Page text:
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Donnelley v. Commissioner of Internal Revenue

CIRCUIT COURT OF APPEALS, SEVENTH CIRCUIT


January 24, 1934

DONNELLEY ET AL.
v.
COMMISSIONER OF INTERNAL REVENUE

Petition for Review of Decision of the United States Board of Tax Appeals.

Author: Evans

Before EVANS, SPARKS, and FITZHENRY, Circuit Judges.

EVANS, Circuit Judge.

This appeal involves the deductibility of an alleged loss by a voluntary payment made by taxpayer in 1927 to persons who had been his creditors in 1905, and whose claims had been extinguished in 1905 for sums less than the full amount of the indebtedness. Both the Commissioner and the Board of Tax Appeals disallowed the deduction and assessed a deficiency tax of $68,439.34.

The facts are: Reuben H. Donnelley and one Knight were in partnership in the brokerage business in 1905. Bankruptcy proceedings were instituted against the firm and the members thereof, which proceedings were dismissed before a discharge was ordered, because of the settlement of all the firm's debts. One Morris, an attorney, negotiated the settlement of all claims of the bankrupts' creditors for from twenty-six cents to one hundred cents on the dollar. The money used was furnished by Mr. Thorne, brother-in-law of Donnelley. The creditors executed assignments of claims in blank or running to Morris or to Thorne or to "someone else." In addition to the meager assets of the firm, Donnelley and his partner each gave his note for $300,000, due in ten years, to Thorne, as security for his advances. There is no evidence as to whether Donnelley's note was paid. In 1927, Donnelley, having become affluent, paid $141,687.82, as principal, and $131,856.53, as interest, to the old creditors of the firm. These sums, totalling $273,544.35, constitute the item in issue. Their payment in 1927 constitutes the basis of a deduction in said year from the taxpayer's income.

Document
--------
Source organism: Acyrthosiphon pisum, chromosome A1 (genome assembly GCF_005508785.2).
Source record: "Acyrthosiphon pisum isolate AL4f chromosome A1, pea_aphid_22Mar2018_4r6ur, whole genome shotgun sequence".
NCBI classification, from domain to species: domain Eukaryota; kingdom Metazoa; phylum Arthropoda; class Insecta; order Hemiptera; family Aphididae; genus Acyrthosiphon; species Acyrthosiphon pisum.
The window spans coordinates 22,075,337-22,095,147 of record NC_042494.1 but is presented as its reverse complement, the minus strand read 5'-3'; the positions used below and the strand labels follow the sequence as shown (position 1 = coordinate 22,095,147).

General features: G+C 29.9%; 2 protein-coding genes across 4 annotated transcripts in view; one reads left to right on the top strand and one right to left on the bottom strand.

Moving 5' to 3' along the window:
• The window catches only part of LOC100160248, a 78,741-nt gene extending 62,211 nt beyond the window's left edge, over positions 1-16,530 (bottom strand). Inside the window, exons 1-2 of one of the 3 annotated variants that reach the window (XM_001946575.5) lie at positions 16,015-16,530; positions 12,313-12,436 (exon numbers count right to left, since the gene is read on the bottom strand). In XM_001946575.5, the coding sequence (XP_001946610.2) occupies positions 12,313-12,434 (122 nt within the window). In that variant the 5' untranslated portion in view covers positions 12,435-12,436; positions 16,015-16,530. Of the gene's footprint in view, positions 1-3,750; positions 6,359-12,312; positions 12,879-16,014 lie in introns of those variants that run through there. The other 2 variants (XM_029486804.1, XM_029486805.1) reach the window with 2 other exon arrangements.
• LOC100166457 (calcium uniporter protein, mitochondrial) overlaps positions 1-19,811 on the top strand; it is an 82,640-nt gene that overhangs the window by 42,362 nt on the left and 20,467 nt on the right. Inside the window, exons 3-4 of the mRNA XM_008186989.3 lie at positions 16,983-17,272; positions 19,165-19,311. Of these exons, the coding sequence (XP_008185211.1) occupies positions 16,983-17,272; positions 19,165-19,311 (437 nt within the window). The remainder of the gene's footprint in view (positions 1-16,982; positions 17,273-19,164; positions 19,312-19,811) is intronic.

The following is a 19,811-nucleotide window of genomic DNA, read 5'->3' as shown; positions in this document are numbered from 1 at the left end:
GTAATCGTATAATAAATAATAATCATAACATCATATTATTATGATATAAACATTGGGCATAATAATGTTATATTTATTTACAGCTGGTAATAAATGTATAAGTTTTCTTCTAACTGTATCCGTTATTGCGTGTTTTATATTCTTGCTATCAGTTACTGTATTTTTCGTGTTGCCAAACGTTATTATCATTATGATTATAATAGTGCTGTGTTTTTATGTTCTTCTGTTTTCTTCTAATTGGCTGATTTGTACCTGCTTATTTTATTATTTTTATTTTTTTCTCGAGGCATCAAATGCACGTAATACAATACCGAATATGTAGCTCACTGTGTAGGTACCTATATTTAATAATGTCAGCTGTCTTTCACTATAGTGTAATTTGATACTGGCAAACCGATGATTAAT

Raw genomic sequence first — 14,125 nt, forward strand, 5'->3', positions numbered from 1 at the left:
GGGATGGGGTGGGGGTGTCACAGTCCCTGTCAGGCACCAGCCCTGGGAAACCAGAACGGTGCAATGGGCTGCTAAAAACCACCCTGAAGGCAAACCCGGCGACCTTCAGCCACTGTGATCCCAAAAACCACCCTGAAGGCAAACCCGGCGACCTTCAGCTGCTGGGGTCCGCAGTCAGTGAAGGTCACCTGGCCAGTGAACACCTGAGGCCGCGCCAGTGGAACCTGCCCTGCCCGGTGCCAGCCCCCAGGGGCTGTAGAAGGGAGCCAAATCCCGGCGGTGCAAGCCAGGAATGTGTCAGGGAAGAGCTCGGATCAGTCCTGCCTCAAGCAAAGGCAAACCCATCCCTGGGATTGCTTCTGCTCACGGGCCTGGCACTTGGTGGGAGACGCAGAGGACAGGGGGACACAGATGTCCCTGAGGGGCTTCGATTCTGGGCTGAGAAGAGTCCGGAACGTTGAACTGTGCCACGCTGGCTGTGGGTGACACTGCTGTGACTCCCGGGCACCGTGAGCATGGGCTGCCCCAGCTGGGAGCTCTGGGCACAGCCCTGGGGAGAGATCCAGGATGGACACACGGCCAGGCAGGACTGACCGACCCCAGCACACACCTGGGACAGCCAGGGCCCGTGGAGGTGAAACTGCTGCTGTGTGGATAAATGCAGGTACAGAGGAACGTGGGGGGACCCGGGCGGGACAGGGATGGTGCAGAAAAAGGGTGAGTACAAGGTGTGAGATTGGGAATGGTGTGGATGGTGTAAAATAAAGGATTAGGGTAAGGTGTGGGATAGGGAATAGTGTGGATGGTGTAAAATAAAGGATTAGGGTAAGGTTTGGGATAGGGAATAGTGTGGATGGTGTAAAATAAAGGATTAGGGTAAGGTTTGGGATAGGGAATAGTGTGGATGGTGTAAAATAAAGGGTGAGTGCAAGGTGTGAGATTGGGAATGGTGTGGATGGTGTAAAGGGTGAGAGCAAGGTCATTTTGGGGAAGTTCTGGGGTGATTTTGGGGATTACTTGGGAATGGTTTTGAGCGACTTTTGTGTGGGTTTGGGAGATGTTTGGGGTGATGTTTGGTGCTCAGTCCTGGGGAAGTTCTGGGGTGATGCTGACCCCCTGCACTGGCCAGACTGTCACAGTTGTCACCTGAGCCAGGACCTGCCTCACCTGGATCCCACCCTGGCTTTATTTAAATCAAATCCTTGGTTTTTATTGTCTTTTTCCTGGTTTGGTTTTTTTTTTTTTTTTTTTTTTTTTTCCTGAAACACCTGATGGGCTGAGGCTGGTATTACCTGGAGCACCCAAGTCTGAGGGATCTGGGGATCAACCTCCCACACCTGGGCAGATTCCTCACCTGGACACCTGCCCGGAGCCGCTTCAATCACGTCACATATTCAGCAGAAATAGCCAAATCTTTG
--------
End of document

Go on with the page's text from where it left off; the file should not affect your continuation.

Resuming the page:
It is petitioners' contention that Donnelley was fulfilling a moral obligation to pay his old creditors one hundred cents on the dollar; that Thorne merely loaned the settlement money to Donnelley so that he might effect a settlement; that the payment of the balance of the principal was deductible under section 214 (a) (4,6), 26 USCA § 955 (a) (4, 6), as a loss sustained in 1927; and that the interest item was deductible under section 214 (a) (2), 26 USCA § 955 (a) (2).

The Commissioner denies that this payment was a deductible loss, as that term is used in section 214 (a) of the Revenue Act. He further says that there was no composition with creditors of the firm because the claims were sold to Thorne, and since the payments in 1927 were gratuitous, there should be no allowance for such payments.

Section 214 (a) provides:

"In computing net income there shall be allowed as deductions: * * *

"(4) Losses sustained during the taxable year and not compensated for by insurance or otherwise, if incurred in trade or business; * * *

"(6) Losses sustained during the taxable year of property not connected with the trade or business * * * if arising from fires, storms, shipwreck, or other casualty, or from theft, and if not compensated for by insurance or otherwise. * * *"

While confessing to a desire to reward such action as is here under review, we find no justification for declaring the transaction to be a loss which might be deducted from the taxpayer's income in 1927. The debts of the old firm were assigned by the creditors to a third party. The bankrupts settled the claim of said third party for moneys advanced by giving their notes therefor. There was no debt from the taxpayer to the original creditors. The sums which he paid them in 1927 were gifts which, though the legitimate object of commendation, can not be converted into losses by the taxpayer in order that his income taxes might be reduced.

More justification exists for calling it the payment of a debt than a loss, on the theory that a debtor occasionally pays an obligation which has been legally satisfied by a discharge in bankruptcy or by the statute of limitations or by compromise. We have endeavored, though unsuccessfully, to evolve a theory upon which a deduction might be thus predicated. None has been found.

The instant case involves no such consideration for the payment of the satisfied obligations of the taxpayer as existed in the case of Welch v. Helvering, Comm., 290 U.S. 111, 54 S. Ct. 8, 78 L. Ed. /--, decided Nov. 6, 1933. Nevertheless, the court in that case disallowed the deduction.

The decree is affirmed.

19340124

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